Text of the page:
Sources

Samuel Hill b. 1652

Samuel Hill 8th great grandpa on RoostMagic tree.

Samuel was born in 1652 in Malden, Massachusetts son of Joesph Hill and second wife Hannah Smith. Samuel’s dad Joseph, was well known in Malden: a lawyer, town rep, deputy etc. Samuel fought in King Philips war between 1675-79 in Captain Brocklebank’s command and may have been a sergeant. In Newbury, Massachusetts on the coast, about 40 miles northeast of Malden, Samuel married Abigail Wheeler on May 20, 1679.

Hills, Samuel and Abigail Wheeler marriage 1679

Samuel Hill and Abigail Wheeler marriage 1679

Samuel and Abigail stayed in Newbury and had more than 10 children. On August 5, 1732 Samuel was 80 years old and wrote his will. ‘Weak in body but of perfect mind and memory, the mortality of my body … give and command my soul to the hands of God that give it’.  Samuel’s will mentioned his widow Abigail and  listed his children. His inventory included silver, books, armor, pewter, earthenware, Indian and English corn, barrels and casks and cooper’s tools to make barrels and casks. Samuel is buried in Bridge Street Cemetery in Newbury, Massachusetts, his headstone is still there.

Sources

Lydia Parrish b. 1687

Lydia Parrish 8th great grandma on RootsMagic

Lydia was born in Groton, Massachusetts on April 20, 1687, the daughter of John Parrish and his 2nd wife Mary Wattles.

Parrish, Lydia 1687 birth register

Lydia’s family moved from Groton to Ipswich, Massachusetts, then to Preston, Connecticut. In Preston on May 20, 1705 Lydia married Christopher Tracy.

Lydia’s brother and sisters also married into the Tracy family. Benjamin P. married Mary T., Sarah P. married David T. and Elizabeth P. married Frencis T. All these Tracy and Parrish families stayed in the Preston, New London Connecticut area. Lydia and Christopher had 9 children. Lydia was a widow in 1725 and the executor of her husband’s estate. After her husband’s death Lydia probably lived with a daughter and family, and probably died around 1745.

Sources

Martha Ide b. 1656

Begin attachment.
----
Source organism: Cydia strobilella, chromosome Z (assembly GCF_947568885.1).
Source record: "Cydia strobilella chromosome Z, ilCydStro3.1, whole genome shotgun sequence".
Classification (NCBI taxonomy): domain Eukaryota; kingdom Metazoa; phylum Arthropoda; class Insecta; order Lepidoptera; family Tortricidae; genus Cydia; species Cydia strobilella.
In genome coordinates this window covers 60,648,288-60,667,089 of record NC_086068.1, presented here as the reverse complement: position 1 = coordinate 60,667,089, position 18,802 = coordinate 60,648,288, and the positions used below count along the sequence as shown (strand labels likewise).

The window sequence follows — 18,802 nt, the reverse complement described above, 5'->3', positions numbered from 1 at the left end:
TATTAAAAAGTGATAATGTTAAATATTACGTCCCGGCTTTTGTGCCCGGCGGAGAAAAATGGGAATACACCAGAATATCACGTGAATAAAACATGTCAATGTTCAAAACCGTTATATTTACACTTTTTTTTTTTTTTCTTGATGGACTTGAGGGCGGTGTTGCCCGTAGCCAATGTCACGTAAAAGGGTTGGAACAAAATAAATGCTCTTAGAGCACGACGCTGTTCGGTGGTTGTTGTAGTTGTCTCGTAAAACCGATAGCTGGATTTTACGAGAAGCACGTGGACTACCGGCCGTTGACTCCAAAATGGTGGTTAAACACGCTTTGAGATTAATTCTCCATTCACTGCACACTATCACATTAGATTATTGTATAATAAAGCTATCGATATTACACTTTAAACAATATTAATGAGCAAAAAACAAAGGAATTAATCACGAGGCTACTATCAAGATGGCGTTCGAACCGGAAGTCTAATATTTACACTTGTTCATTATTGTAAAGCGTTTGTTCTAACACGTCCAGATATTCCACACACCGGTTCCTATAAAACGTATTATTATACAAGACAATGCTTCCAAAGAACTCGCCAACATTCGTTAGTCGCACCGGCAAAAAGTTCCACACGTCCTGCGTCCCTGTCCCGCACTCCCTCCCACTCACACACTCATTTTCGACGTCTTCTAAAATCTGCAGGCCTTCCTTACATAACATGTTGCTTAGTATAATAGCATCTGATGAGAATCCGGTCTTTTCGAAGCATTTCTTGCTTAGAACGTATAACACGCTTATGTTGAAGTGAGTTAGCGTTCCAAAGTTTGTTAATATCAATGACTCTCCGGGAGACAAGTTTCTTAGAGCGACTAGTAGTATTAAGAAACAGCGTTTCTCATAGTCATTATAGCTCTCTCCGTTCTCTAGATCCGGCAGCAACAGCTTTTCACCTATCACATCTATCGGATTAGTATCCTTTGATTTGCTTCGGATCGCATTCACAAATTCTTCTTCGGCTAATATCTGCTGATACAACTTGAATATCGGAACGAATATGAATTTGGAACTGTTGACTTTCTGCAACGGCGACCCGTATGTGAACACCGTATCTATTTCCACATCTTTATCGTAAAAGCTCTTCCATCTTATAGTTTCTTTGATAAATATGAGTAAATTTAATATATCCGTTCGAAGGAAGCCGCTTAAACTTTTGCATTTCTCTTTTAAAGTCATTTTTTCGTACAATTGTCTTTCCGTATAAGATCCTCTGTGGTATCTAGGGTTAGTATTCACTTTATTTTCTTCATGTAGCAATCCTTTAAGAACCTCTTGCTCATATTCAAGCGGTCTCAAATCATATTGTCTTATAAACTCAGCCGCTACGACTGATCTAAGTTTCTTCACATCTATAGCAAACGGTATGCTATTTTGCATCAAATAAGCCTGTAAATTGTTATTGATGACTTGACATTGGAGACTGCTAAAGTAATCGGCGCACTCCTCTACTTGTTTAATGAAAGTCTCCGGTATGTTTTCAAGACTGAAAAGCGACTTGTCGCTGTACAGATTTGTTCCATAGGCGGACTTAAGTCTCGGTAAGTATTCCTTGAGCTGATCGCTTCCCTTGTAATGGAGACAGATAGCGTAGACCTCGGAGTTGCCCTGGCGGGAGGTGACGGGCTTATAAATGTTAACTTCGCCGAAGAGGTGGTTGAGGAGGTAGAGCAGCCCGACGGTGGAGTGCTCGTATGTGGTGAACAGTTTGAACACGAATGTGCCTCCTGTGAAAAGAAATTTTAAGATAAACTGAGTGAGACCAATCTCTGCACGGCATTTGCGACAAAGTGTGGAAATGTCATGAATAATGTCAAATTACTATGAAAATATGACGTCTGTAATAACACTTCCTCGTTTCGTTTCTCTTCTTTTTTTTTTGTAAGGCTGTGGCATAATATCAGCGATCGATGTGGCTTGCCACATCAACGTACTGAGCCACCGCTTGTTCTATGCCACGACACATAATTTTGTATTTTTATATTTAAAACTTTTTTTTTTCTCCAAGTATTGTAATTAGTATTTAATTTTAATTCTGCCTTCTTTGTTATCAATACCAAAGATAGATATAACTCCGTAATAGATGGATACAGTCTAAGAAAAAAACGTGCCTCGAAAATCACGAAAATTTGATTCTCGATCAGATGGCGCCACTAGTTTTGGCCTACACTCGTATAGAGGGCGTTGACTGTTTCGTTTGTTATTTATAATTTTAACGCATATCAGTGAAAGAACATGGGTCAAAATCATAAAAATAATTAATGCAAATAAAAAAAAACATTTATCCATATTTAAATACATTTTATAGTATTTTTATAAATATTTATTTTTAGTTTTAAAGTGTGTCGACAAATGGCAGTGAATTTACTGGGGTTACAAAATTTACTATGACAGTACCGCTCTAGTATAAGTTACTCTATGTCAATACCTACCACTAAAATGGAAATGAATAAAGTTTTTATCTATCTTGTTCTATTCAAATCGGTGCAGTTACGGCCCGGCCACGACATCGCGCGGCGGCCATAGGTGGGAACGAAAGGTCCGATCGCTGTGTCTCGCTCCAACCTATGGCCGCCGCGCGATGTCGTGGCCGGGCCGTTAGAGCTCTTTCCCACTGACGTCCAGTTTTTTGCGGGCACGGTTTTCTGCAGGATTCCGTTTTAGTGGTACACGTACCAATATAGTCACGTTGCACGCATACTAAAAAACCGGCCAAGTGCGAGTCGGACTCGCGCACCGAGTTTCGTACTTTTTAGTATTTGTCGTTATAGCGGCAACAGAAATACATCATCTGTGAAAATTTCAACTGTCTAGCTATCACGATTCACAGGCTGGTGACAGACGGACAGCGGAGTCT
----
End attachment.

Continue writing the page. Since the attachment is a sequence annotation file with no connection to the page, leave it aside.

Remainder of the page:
Martha Ide 8th great grandma on RootsMagic tree

Martha was born October 1656 in Rehoboth, Massachusetts. At HathiTrust, page 649 Martha and siblings births in Vital record of Rehoboth. She was a middle child of Nicholas and Martha Bliss Ide, both born in England then living in Plymouth Colony by 1636. Martha would have lived on a farm and once old enough helped her mom with any number of jobs for most of the day. Martha married Samuel Walker in 1681, after the end of King Philips War -her husband was in that war. She and Samuel had at least 6 children and lived where The Philip Walker House is today: 432 Massasoit Ave East Providence, RI 02914.

Philip Walker House, East Providence, RI

Philip Walker House built in 1724

The house was known as the 2nd oldest in Rhode Island and it was accepted that Philip Walker and son Samuel built it in late 1670 or 80. Recent research shows the house was built with “mill sawn timbers” chopped down in 1724. Philip Walker owned the land, passed down to Philip’s son Samuel, then to Samuel and Martha’s son Timothy who built the house in 1724. The house is almost 300 years old and still standing. At Philip Walker House at Preserve Rhode Island the house is part of a study project.

Philip Walker House at Wikipedia

Margaret Denison b. 1657

Margaret Denison 8th great grandma on RootsMagic tree.

Margaret was born in 1657 in Connecticut. Her dad George’s family came to America in the 1630s from Hertfordshire, England. Margaret was the 8th of 9 kids and ‘the only one to marry outside of Stonington and move away’. Margaret married James Brown on June 5, 1678 in Swansea, Massachusetts then they moved to Barrington, Massachusetts, now part of Rhode Island, on the Providence River. Margaret and James may have had 12 kids.

Both Margaret and husband James’s wills survive and are printed in the Mayflower Descendent series. Margaret mentions her children including daughter Ann who married Samuel Hill. Margaret’s husband is the Mayflower Descendent: LIEUT. JAMES BROWN3, son of James and Lydia2 (Howland) Brown and grandson of John1 Howland of The Mayflower”.

Margaret Denison Brown is buried in Ancient Little Neck Cemetery in East Providence, Rhode Island. Her headstone inscription: In memory of Mrs. Margaret Brown Relict of Lieut James Brown, Who died on the 5th Day of May 1741 in ye 85th year of her age.

Denison, Margaret will snapshot

Widow Margaret Brown’s will 1733/4

At Archive.org. Page 24 Captain George and Lady Ann; the Denisons of Pequotsepos Manor, Margaret’s marriage.

At HathiTrust Their wills The Mayflower descendant, Volume 17 page 193 several pages.

Rhode Island historic cemetery database. Denison, Margaret ID 97022 Ancient Little Neck Burial Ground.